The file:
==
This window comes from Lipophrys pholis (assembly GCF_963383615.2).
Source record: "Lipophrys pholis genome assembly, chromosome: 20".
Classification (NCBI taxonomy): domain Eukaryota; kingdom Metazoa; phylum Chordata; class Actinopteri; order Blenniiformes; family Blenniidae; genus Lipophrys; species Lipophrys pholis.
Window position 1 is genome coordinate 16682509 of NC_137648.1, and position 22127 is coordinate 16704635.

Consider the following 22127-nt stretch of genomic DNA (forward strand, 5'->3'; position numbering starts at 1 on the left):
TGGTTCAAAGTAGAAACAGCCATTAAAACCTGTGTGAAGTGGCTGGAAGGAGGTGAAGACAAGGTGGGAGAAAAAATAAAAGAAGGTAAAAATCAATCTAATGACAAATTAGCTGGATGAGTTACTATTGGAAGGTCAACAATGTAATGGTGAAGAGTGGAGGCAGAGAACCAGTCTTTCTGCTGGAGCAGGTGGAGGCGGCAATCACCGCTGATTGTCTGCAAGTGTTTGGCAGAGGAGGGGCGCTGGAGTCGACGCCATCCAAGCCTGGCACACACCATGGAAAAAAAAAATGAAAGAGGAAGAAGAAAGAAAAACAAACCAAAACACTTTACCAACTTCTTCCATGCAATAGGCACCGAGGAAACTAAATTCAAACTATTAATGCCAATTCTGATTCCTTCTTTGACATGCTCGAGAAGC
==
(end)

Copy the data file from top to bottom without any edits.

This window comes from Lipophrys pholis (assembly GCF_963383615.2).
Source record: "Lipophrys pholis genome assembly, chromosome: 20".
Classification (NCBI taxonomy): domain Eukaryota; kingdom Metazoa; phylum Chordata; class Actinopteri; order Blenniiformes; family Blenniidae; genus Lipophrys; species Lipophrys pholis.
Window position 1 is genome coordinate 16682509 of NC_137648.1, and position 22127 is coordinate 16704635.

Consider the following 22127-nt stretch of genomic DNA (forward strand, 5'->3'; position numbering starts at 1 on the left):
TGGTTCAAAGTAGAAACAGCCATTAAAACCTGTGTGAAGTGGCTGGAAGGAGGTGAAGACAAGGTGGGAGAAAAAATAAAAGAAGGTAAAAATCAATCTAATGACAAATTAGCTGGATGAGTTACTATTGGAAGGTCAACAATGTAATGGTGAAGAGTGGAGGCAGAGAACCAGTCTTTCTGCTGGAGCAGGTGGAGGCGGCAATCACCGCTGATTGTCTGCAAGTGTTTGGCAGAGGAGGGGCGCTGGAGTCGACGCCATCCAAGCCTGGCACACACCATGGAAAAAAAAAATGAAAGAGGAAGAAGAAAGAAAAACAAACCAAAACACTTTACCAACTTCTTCCATGCAATAGGCACCGAGGAAACTAAATTCAAACTATTAATGCCAATTCTGATTCCTTCTTTGACATGCTCGAGAAGC